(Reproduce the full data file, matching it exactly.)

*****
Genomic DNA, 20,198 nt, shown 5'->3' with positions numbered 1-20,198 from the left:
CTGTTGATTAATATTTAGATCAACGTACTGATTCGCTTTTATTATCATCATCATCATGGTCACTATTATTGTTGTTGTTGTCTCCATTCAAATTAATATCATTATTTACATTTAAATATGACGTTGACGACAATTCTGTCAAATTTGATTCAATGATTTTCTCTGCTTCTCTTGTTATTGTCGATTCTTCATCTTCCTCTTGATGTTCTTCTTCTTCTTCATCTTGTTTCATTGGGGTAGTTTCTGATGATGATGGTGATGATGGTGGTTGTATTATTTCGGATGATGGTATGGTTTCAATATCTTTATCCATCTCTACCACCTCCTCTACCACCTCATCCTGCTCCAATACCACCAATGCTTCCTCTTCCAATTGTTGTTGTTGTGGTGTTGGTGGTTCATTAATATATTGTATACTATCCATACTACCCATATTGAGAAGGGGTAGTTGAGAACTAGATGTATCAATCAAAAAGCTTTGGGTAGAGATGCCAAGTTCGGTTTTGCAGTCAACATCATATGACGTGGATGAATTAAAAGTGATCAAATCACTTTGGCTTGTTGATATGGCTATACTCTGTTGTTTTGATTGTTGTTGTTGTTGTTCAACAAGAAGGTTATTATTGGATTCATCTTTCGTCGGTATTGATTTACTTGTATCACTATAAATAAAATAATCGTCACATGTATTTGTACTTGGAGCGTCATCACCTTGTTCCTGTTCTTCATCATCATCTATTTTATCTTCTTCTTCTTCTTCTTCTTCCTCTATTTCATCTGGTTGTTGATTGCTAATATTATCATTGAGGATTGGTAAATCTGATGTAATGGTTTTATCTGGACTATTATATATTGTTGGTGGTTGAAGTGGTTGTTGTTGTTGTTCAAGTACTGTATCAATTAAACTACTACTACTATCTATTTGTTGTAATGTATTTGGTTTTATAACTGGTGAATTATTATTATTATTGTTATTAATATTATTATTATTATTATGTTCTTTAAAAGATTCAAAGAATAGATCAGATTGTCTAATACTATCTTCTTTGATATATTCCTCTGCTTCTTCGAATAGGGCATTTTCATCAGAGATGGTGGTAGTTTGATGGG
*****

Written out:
Genomic DNA, 20,198 nt, shown 5'->3' with positions numbered 1-20,198 from the left:
CTGTTGATTAATATTTAGATCAACGTACTGATTCGCTTTTATTATCATCATCATCATGGTCACTATTATTGTTGTTGTTGTCTCCATTCAAATTAATATCATTATTTACATTTAAATATGACGTTGACGACAATTCTGTCAAATTTGATTCAATGATTTTCTCTGCTTCTCTTGTTATTGTCGATTCTTCATCTTCCTCTTGATGTTCTTCTTCTTCTTCATCTTGTTTCATTGGGGTAGTTTCTGATGATGATGGTGATGATGGTGGTTGTATTATTTCGGATGATGGTATGGTTTCAATATCTTTATCCATCTCTACCACCTCCTCTACCACCTCATCCTGCTCCAATACCACCAATGCTTCCTCTTCCAATTGTTGTTGTTGTGGTGTTGGTGGTTCATTAATATATTGTATACTATCCATACTACCCATATTGAGAAGGGGTAGTTGAGAACTAGATGTATCAATCAAAAAGCTTTGGGTAGAGATGCCAAGTTCGGTTTTGCAGTCAACATCATATGACGTGGATGAATTAAAAGTGATCAAATCACTTTGGCTTGTTGATATGGCTATACTCTGTTGTTTTGATTGTTGTTGTTGTTGTTCAACAAGAAGGTTATTATTGGATTCATCTTTCGTCGGTATTGATTTACTTGTATCACTATAAATAAAATAATCGTCACATGTATTTGTACTTGGAGCGTCATCACCTTGTTCCTGTTCTTCATCATCATCTATTTTATCTTCTTCTTCTTCTTCTTCTTCCTCTATTTCATCTGGTTGTTGATTGCTAATATTATCATTGAGGATTGGTAAATCTGATGTAATGGTTTTATCTGGACTATTATATATTGTTGGTGGTTGAAGTGGTTGTTGTTGTTGTTCAAGTACTGTATCAATTAAACTACTACTACTATCTATTTGTTGTAATGTATTTGGTTTTATAACTGGTGAATTATTATTATTATTGTTATTAATATTATTATTATTATTATGTTCTTTAAAAGATTCAAAGAATAGATCAGATTGTCTAATACTATCTTCTTTGATATATTCCTCTGCTTCTTCGAATAGGGCATTTTCATCAGAGATGGTGGTAGTTTGATGGG